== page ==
Square Chevrons Quilt Pattern

Square Chevrons Quilt

Square Chevrons Quilt

The Square Chevrons quilt is made using one of the most simple quilt block combinations – a four patch unit and a half square triangle unit.  You can find this combination in many blocks – sunny lanes, jewel box and buckeye beautiful to name a few.  I’ve used batik fabrics and teamed them with white instead of the black that I often use with batiks.  The quilt overall places the white stripes as chevrons, but the resulting design contains squares (hence the name), roadways and even stars when you look carefully.

I’ve used nine 16″ finished size blocks and the quilt size is 52″ square, using 3/4 yard each of dark blue and light blue for the four patch units with 1.1/2 yards of brown batik and 1.1/4 yards of white for the half square triangles and the border.  You can buy these fabrics at a discount in this week’s special offer.




Cutting requirements for the square chevrons quilt

Completed quilt block

Completed quilt block

2.1/2″ squares:  one hundred and forty four each in dark blue and light blue – but these can be strip pieced which saves a lot of time

4.7/8″ squares:  thirty six brown, thirty six white

For the border you will need five 2.1/2″ strips of brown cut across the width of fabric

Making the half square triangles

Make half square triangle units

Make half square triangle units

Use the 4.7/8″ squares to make half square triangles.  Place a brown and a white square with right sides together and mark a line along the diagonal.  Sew a 1/4″ seam either side of the marked line and cut along the line.  This will produce two half square triangle units which are now 4.1/2″ squares.  Press the seam allowances towards the brown and trim the two corners where fabric sticks out.

Sew together strips of fabric

Sew together strips of fabric

Making the four patch units

Cut nine 2.1/2″ strips in both the dark blue and the light blue fabrics.  Sew each light blue strip to a dark blue strip along the length.  Cut the resulting panels at 2.1/2″ intervals to make rectangles 2.1/2″ by 4.1/2″.  Two of these sewn together will form a four patch unit as shown in the top right of the photo.

This is much quicker than sewing together individual squares!

Making the quilt block

Quilt block layout

Quilt block layout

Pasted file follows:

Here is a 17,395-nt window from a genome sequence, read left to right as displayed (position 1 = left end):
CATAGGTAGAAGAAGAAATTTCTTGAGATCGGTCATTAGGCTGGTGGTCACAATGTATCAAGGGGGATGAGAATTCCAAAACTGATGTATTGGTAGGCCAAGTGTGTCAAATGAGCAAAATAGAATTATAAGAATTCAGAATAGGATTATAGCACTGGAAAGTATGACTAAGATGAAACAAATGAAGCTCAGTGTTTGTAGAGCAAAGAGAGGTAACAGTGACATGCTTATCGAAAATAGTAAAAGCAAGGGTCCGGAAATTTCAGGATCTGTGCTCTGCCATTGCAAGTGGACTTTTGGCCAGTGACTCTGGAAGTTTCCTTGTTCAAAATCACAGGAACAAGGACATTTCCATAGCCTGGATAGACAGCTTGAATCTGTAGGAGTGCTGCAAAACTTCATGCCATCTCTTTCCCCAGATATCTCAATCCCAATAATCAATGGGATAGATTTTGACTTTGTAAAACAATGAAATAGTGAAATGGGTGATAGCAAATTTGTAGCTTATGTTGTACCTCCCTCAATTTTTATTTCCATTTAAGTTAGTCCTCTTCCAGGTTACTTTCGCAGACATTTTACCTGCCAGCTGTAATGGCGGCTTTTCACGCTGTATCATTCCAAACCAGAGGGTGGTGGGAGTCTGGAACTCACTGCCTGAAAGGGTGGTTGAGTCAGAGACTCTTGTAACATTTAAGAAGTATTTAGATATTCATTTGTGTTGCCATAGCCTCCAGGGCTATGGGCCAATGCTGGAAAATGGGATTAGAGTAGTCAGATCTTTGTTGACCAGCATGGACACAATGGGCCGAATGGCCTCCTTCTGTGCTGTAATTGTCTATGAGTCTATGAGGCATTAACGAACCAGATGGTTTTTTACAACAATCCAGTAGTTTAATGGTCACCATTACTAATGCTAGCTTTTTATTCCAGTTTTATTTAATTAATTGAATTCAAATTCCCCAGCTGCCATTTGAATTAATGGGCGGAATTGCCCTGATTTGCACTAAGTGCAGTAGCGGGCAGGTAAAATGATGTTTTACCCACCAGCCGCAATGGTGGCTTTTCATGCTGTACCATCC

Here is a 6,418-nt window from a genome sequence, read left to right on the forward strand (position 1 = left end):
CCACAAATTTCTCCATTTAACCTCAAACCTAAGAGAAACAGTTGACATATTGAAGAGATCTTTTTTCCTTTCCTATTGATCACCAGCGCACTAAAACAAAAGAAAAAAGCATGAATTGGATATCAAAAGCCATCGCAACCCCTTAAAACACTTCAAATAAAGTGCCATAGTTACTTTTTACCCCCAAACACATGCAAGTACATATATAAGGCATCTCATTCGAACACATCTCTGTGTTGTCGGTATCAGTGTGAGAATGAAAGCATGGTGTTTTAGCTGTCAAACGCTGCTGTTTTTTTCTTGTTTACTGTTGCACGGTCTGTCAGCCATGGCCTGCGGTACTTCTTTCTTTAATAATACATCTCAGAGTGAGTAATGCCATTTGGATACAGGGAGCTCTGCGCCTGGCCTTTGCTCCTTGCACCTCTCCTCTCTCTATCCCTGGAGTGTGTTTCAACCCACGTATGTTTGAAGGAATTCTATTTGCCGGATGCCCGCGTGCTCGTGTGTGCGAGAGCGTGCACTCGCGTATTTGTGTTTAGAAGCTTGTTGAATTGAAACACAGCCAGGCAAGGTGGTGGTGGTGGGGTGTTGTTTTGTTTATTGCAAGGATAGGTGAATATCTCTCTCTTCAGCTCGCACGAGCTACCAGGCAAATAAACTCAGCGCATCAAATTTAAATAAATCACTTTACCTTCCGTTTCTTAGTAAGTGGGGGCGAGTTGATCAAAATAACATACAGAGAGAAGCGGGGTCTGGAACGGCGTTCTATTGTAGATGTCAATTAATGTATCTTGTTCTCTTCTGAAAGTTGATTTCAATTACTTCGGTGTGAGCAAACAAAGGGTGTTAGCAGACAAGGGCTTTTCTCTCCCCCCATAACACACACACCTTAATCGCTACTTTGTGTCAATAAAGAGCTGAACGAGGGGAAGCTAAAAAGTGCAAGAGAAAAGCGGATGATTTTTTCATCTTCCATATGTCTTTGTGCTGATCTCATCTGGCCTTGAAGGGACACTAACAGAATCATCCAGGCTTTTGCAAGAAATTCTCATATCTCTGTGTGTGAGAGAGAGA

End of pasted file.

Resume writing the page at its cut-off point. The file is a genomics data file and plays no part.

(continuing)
Lay the squares out as shown.  There’s a four patch unit in each corner and four of them in the middle.  These are all placed so that the dark blue squares run from top right to bottom left.

I haven’t actually sewn together the pairs of squares to make 4 patch units in this photo, but this needs to be done before the rest of the block can be sewn together.

There’s a pair of half square triangle units between each pair of corners.  These are all placed so that the white triangles combine to form a stripe running from top left to bottom right.

Sew the squares together across each row and then sew the rows together to complete the block.  You need to make nine of these.

Rows 1 and 3

Rows 1 and 3

Assembling the square chevrons quilt

Lay the blocks out in three rows of three.  Rows one and three are the same as each other:  the white stripes run from top left to bottom right at each end of the row while in the middle block they run from bottom left to top right.

Row 2

Row 2

In the middle row the blocks are placed so that the white stripe runs from bottom left to top right at each end while in the middle block the stripe runs from top left to bottom right.

Sew the blocks together across each row and then sew the rows to each other.

Add the border

Add the border

I have used 2.1/2″ strips of brown batik for the border.  You will need two lengths of 48.1/2″ for the top and bottom and two lengths of 52.1/2″ for the sides.

That completes the square chevrons quilt top.  It is now ready for layering, quilting and binding.  Full details of these steps can be found in the beginner quilting section.

Square chevrons basic quilt

Square chevrons basic quilt

Just for clarity, I’m putting in an image of the quilt with plain fabrics rather than the batiks that I have used.  I think that the designs show up better with plain colours.

Here’s the video:

Horses in Woodgate Valley

Horses in Woodgate Valley

Because I’m a diabetic I try to walk every day.  Yesterday I went on one of my favourite walks to Woodgate Valley.  It’s within walking distance of my home but feels as though it could be out in the country.  As well as plenty of woodland, you walk through a couple of fields of horses to reach the cafe.

There were still plenty of ripe blackberries in the hedges which was an added bonus.  One of the sections of woodland is called Bromwich Woods – and Bromwich was my maiden name.